Animas River Corridor Revitalization Project

The Animas River Corridor Revitalization Project (ARCRP) is a collaborative and highly participatory rural community partnership project formed to improve environmental and recreational resources along a 2-mile section of the Animas River in the Town of Silverton, Colorado.

By restoring environmental damage and creating an accessible recreational opportunity, the ARCRP will provide critical economic development and enhance livelihoods in this rural community. The goals of this project are to complete the two mile section of trail within the ARCRP, including wetland protection and restoration, interpretive signage, and art installations.

Biochar for Mine Lands Remediation

Some of the most significant and enduring problems of the historic mining in the San Juan Mountains are the soil and water quality degradation associated with abandoned mine tailings, waste rock piles and draining adits. These sites contribute highly mineralized soil and acidic water to local watercourses through the erosion of contaminated soils; primarily due to lack of vegetative cover. The redistribution of mineralized soils through fluvial and aeolian processes has had significant, deleterious effects on water quality and the biota of Animas River headwaters.

A major impediment to reducing the amount of pollution coming from mining works is due to the difficulty of re-establishing vegetation and active soil processes on sites that are devoid of vegetation, and have conditions that are generally hostile to plant colonization. The challenges of re-growing vegetation at these sites are multiple, and include: acidic soils, harsh climatic conditions, and adverse physical conditions associated with soil compaction and low water retention.

To address the challenge of re-growing vegetation at mine sites, we sought to determine the suitability of biochar as a soil remediation tool for abandoned mine lands in the San Juan Mountains, near Silverton, Colorado. Our study assessed the effects of biochar and straw compost amendments on the mobility and toxicity of metalliferous contaminants in soils at abandoned mine sites. We conducted field and container trials to examine the effect of biochar treatments on vegetation establishment and growth, soil water holding capacity, and soil leachate chemistry. Field sites were located on Forest Service and Bureau of Land Management abandoned mine lands and other disturbed soil sites. Sites were located near Silverton, CO at elevations of 2,800 to 3,700 meters, with soil conditions that ranged from pure waste rock to partially reclaimed forest soil.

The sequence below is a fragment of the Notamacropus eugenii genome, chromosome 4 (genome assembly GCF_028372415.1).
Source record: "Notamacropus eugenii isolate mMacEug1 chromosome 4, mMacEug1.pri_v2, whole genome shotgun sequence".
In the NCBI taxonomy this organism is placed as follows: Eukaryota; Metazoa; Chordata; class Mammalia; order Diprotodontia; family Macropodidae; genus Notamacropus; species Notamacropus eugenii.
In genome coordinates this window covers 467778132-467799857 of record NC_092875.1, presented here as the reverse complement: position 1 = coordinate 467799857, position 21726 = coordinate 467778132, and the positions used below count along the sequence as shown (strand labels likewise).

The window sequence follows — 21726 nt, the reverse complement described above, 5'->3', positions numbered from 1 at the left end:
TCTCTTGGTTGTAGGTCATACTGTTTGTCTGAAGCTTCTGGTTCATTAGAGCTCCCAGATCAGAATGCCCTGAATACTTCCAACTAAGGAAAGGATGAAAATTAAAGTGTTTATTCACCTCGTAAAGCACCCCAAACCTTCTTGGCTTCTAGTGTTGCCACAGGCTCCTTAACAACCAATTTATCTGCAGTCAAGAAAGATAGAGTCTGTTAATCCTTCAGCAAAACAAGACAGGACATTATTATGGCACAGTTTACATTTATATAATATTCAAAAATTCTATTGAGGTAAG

Our results indicate that when compared to seeding alone, the addition of a 30% by volume biochar soil amendment increased vegetation cover on acid affected soils by 240%. Conversely, on non-acid soils no increase or substantially less cover was observed when compared to straw mulch alone. Biochar treatments increased water holding capacity in all soils by 90% - 180%. Seed emergence was faster with more emergence and longer sprouts (350% - 670% increase in length) at 120 hours for treatments that contained biochar when compared to soil only. However, the greatest numbers of seeds emerging, with the longest sprouts were in treatments that contained both biochar and straw mulch. Above ground biomass was positively affected by biochar additions, with acid mine sites showing a 192% increase in biomass. The effect of biochar on above ground biomass on non-acid sites was small with a magnitude increase of 6%-11%.

The results for the effect of biochar on soil leachate chemistry are mixed, with some analytes showing a decrease in leachate concentration at 40 days (Al, Fe), some showing an increase in concentration (Cu) and most showing very small or no differences (Cd, As, Mn, Ni, Pb, Zn) in leachate concentration when compared to a soil only control. Confirmation of these results may indicate that biochar, when combined with organic mulch, may be a useful tool for soil restoration at abandoned mine sites, or at other locations with acidic soils.

Still unresolved questions include:

  • What are the optimal application rates?
  • What is the effect of biochar additions on the accumulation of carbon over the long term?
  • What is the effect on metal mobility at the field scale?
  • How should land managers overcome some of the practical obstacles to mechanized use of biochar at abandoned mine sites?

Click the links below for further reading:

Colleen Rostad and David Ruther Ford - 2011 Biochar for Soil Fertility and Natural Carbon Sequestration USGS Fact Sheet

Kas Dumroese and Jeremy Pinto - 2011 Potential Use of Biochar as an Amendment to Substrates USFS Research Project

Beesley et al. 2011 Environmental Pollution A review of biochars’ potential role in the remediation, revegetation and restoration of contaminated soils

Emma Marris 2006 Nature Putting the Carbon Back: Black is the New Green

Johannes Lehmann 2007 Frontiers in Ecology Bio-energy in the Black